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CMRS-CEGS Research Seminar: Iranian 250
Prashant Keshavmurthy (McGill University)
“Reading Niẓāmi Ganjavī’s Leylī u Majnūn as a Novel”
Neither the Byzantines nor the Persians had any generic name for the Greek and Persian novels that were composed in the 12th century. Beholden to older (Attic Greek and Abbasid Arabic) models, the taxonomies of literary forms in both geographically adjacent literary cultures lagged behind the innovations of literary practice. Neither did Constantinopolitan literary culture, centered in the courts of the Komnenian dynasty, produce any theoretical reflection on Theodore Prodromos’s sudden revival of the ancient Greek novel in the 1130s, nor did Persian-Arabic rhetoric (balāghat) register Niẓāmi of Ganja’s novelistic retelling of an ancient Arab tale in 1188.
And yet, scholarship on Niẓāmi’s poem has failed to read it as novelistic because it has failed to recognize its parodies and ironizations of multiple genres. This paper sets up a comparison of Theodore Prodromos’s Rhodanthe and Dosikles and Niẓāmī’s Leylī u Majnūn, arguing that both belong to what Mikhail Bakhtin called “the prehistory of novelistic discourse”. Prodromos ironized the ancient Greek novel to induce laughter at rhetorical artifice, his ekphrastic episodes working as reflections on the nature of craft. Niẓāmi turned Majnūn, an Abbasid-Buyid pastoral ideal, into a barbarian locus of authenticity to induce reflection on the commodification of the qaṣīda or panegyric in Seljuq courts. The paper concludes by remarking on the stakes of reading Niẓāmi’s Leylī u Majnūn as a novel and on divergences and convergences in the subsequent careers of the Greek and Persian novel.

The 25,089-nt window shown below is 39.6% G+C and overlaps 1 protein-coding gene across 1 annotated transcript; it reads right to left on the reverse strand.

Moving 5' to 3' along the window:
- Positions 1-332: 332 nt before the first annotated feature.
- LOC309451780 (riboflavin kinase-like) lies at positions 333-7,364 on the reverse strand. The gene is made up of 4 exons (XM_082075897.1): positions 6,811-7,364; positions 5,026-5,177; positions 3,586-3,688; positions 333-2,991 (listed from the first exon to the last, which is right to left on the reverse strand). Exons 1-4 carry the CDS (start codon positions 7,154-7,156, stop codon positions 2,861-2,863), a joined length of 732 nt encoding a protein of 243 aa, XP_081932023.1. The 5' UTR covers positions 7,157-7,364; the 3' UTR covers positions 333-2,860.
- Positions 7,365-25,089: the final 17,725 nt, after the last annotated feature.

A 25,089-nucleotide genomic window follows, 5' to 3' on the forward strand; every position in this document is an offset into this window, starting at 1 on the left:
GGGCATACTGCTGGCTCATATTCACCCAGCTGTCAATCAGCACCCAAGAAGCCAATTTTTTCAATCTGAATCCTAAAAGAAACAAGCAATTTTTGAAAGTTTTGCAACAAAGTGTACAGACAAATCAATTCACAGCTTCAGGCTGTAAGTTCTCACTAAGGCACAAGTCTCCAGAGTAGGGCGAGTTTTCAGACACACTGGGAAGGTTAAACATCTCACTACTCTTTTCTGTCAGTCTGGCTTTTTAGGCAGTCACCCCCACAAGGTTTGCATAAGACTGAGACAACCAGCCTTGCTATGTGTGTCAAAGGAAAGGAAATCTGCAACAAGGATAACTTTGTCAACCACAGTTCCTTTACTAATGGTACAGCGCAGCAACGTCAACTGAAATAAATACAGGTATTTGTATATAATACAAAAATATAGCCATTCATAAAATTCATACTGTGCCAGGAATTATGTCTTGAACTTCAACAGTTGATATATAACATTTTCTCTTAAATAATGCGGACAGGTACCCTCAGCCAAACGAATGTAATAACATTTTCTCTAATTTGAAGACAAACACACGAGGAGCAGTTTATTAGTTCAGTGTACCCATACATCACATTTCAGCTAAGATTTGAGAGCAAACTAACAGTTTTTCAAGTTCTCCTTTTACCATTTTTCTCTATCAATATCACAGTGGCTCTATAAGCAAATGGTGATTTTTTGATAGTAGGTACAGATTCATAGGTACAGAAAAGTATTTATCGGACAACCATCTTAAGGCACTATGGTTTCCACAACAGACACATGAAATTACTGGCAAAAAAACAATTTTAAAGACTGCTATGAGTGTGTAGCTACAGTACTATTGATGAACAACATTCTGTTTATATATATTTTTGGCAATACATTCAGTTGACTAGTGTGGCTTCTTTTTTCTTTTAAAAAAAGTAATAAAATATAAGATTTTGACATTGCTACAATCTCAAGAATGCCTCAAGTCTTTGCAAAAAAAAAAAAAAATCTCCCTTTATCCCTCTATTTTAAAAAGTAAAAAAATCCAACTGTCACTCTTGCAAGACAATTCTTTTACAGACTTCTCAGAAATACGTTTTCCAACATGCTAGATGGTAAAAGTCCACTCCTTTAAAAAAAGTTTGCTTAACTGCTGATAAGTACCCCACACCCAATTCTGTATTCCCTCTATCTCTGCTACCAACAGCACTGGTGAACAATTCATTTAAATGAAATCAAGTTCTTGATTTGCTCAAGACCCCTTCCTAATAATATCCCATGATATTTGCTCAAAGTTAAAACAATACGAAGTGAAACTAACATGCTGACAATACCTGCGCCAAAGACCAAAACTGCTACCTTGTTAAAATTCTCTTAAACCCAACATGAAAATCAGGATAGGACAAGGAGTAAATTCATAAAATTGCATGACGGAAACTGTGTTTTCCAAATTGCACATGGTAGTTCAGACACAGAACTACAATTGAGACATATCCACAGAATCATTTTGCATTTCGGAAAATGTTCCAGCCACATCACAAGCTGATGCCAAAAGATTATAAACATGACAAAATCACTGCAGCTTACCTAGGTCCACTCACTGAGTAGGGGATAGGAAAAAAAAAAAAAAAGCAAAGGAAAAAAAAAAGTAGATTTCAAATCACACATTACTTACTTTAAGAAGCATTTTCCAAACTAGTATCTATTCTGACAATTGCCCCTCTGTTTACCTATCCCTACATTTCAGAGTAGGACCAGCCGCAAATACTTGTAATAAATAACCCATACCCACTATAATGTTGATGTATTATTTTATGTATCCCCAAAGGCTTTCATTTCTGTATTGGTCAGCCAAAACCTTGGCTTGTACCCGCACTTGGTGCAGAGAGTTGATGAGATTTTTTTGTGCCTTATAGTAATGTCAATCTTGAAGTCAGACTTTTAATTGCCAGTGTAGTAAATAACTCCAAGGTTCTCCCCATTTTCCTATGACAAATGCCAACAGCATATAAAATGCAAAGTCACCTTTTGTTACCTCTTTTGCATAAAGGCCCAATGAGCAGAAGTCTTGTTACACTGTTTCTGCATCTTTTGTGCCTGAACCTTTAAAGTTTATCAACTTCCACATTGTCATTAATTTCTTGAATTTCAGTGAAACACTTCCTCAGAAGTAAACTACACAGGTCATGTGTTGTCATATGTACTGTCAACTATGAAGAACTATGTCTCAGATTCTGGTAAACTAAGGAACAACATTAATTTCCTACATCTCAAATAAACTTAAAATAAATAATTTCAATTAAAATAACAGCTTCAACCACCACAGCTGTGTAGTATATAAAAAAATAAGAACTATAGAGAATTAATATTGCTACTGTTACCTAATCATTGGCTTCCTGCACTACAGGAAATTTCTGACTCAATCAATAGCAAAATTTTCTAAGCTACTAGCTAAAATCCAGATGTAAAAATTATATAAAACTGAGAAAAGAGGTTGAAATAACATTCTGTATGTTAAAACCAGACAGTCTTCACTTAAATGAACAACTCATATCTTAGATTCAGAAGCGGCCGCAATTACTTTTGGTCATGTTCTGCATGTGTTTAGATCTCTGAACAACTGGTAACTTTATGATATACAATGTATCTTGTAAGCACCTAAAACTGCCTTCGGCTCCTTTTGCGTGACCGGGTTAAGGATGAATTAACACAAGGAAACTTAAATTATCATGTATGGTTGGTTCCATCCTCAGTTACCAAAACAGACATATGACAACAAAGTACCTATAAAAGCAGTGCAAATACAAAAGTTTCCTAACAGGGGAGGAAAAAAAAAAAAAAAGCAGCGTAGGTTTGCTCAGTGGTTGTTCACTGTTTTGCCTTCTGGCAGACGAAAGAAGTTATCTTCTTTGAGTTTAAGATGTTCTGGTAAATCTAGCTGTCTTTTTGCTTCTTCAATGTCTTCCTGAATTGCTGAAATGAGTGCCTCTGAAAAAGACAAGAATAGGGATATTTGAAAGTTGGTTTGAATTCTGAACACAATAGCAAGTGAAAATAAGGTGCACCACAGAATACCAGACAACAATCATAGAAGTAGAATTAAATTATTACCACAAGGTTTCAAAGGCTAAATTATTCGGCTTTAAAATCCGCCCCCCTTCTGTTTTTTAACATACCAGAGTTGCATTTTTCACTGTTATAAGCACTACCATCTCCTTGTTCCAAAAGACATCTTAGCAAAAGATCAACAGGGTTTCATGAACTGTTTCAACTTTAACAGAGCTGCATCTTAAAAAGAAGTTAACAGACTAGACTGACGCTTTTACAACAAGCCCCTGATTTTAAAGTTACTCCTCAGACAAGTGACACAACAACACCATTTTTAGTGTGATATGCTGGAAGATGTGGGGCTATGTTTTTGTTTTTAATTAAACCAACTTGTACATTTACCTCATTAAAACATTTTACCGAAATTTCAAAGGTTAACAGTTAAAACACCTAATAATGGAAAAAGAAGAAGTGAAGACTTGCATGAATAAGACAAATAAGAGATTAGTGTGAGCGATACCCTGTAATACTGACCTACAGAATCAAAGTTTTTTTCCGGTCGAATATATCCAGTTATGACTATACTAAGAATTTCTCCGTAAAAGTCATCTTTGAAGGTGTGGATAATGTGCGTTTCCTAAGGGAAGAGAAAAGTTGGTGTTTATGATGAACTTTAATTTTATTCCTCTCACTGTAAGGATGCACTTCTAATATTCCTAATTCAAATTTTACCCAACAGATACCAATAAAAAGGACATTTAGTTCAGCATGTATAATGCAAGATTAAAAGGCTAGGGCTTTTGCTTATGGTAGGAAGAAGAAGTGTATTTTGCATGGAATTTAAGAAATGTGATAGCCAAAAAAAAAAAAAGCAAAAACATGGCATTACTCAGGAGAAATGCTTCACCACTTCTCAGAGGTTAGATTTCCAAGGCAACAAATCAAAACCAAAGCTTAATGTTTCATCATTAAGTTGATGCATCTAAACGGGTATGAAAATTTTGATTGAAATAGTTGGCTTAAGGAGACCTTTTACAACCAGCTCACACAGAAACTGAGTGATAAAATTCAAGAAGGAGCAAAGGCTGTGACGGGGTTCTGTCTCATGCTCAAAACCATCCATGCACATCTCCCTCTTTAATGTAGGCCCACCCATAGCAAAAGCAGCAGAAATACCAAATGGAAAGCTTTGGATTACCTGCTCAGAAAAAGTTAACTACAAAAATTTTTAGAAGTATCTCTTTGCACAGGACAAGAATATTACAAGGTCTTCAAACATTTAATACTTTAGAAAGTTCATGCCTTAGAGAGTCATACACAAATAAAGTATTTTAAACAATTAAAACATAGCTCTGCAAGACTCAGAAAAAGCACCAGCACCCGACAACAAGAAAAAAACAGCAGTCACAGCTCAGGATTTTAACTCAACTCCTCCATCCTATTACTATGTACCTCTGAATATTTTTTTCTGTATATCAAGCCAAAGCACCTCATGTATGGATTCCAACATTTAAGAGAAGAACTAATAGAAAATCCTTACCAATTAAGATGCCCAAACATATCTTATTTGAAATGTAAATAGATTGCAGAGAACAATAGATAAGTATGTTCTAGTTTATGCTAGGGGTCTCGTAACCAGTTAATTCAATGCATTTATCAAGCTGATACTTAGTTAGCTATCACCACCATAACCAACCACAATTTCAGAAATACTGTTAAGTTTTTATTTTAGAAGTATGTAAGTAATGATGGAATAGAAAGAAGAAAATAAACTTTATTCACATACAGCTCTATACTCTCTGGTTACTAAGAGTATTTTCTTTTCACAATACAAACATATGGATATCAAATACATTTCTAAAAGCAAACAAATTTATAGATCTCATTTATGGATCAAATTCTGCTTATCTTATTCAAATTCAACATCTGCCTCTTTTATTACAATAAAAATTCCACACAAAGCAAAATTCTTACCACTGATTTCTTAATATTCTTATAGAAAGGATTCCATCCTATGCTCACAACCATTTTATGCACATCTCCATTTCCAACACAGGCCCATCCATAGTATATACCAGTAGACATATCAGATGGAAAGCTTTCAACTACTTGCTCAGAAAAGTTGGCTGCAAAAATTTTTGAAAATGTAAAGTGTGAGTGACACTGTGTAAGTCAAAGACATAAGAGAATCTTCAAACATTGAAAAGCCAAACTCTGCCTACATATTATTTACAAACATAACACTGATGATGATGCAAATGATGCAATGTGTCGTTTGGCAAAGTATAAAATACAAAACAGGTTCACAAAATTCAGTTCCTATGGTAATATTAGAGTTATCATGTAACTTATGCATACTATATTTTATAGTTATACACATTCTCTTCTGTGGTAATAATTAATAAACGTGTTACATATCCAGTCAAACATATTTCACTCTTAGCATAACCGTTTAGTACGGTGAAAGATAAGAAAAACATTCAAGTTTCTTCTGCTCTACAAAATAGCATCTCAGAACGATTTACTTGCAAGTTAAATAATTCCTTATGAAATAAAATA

Prashant Keshavmurthy is Associate Professor of Persian-Iranian Studies in the Institute of Islamic Studies, McGill University. He is the author of Persian Authorship and Canonicity in Late Mughal Delhi: Building an Ark (Routledge, 2016) and co-translator of Sohrab Sepehri, The Eight Books: A Complete English Translation (Brill, 2022). He is currently at work on a book on the relations between desire and artisanship in the quintet of Nizami of Ganja (d.1209), inaugurator of reflection on this relationship in the Persianate world.
Iranian 250, “Persian Literature in English Translation: Global and Interdisciplinary Perspectives,” taught by Associate Professor Domenico Ingenito (NELC), offers a survey of medieval and early modern Persian literature in English translation. The seminar fosters interdisciplinary conversations among graduate students from a plurality of departments and programs, including Islamic Studies, Gender Studies, History, Art History, Global Medieval and Renaissance Studies, English, and Comparative Literature. All sessions will be held in English, and students with no prior knowledge of Persian are welcome to enroll. Twice a month, international scholars will deliver lectures focusing on their current research trajectories. Key topics: epics and ethnic identity, philosophical poetics and occasion, mysticism and performative queerness, Judeo-Islamic literary intersections, ideals of beauty and lyric performance, literary modernity from Ottoman Turkey to Moghul India, German romantic and modernist appropriations of the Persian poetic canon, etc. In collaboration with the UCLA Program of Iranian Studies.
Monday, April 18 at 9:00 am Pacific Time
Register here for online attendance on Zoom.